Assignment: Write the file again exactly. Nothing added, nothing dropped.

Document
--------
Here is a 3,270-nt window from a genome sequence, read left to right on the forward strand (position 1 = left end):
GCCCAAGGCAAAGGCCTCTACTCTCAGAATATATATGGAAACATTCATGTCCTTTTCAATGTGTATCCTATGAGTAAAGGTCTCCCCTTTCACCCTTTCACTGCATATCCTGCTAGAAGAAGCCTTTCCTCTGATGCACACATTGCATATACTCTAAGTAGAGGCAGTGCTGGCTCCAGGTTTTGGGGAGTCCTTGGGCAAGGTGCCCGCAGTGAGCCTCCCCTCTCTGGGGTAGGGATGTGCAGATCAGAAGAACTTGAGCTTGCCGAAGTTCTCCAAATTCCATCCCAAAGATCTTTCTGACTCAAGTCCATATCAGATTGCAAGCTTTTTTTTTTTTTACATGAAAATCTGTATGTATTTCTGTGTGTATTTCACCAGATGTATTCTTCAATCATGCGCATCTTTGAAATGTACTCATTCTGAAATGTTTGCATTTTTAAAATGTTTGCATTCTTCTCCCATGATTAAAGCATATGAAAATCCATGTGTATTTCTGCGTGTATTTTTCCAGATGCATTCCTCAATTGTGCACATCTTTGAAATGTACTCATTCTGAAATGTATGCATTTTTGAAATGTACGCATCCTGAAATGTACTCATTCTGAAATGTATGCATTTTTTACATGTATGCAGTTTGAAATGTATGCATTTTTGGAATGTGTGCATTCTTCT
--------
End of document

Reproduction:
Here is a 3,270-nt window from a genome sequence, read left to right on the forward strand (position 1 = left end):
GCCCAAGGCAAAGGCCTCTACTCTCAGAATATATATGGAAACATTCATGTCCTTTTCAATGTGTATCCTATGAGTAAAGGTCTCCCCTTTCACCCTTTCACTGCATATCCTGCTAGAAGAAGCCTTTCCTCTGATGCACACATTGCATATACTCTAAGTAGAGGCAGTGCTGGCTCCAGGTTTTGGGGAGTCCTTGGGCAAGGTGCCCGCAGTGAGCCTCCCCTCTCTGGGGTAGGGATGTGCAGATCAGAAGAACTTGAGCTTGCCGAAGTTCTCCAAATTCCATCCCAAAGATCTTTCTGACTCAAGTCCATATCAGATTGCAAGCTTTTTTTTTTTTTACATGAAAATCTGTATGTATTTCTGTGTGTATTTCACCAGATGTATTCTTCAATCATGCGCATCTTTGAAATGTACTCATTCTGAAATGTTTGCATTTTTAAAATGTTTGCATTCTTCTCCCATGATTAAAGCATATGAAAATCCATGTGTATTTCTGCGTGTATTTTTCCAGATGCATTCCTCAATTGTGCACATCTTTGAAATGTACTCATTCTGAAATGTATGCATTTTTGAAATGTACGCATCCTGAAATGTACTCATTCTGAAATGTATGCATTTTTTACATGTATGCAGTTTGAAATGTATGCATTTTTGGAATGTGTGCATTCTTCT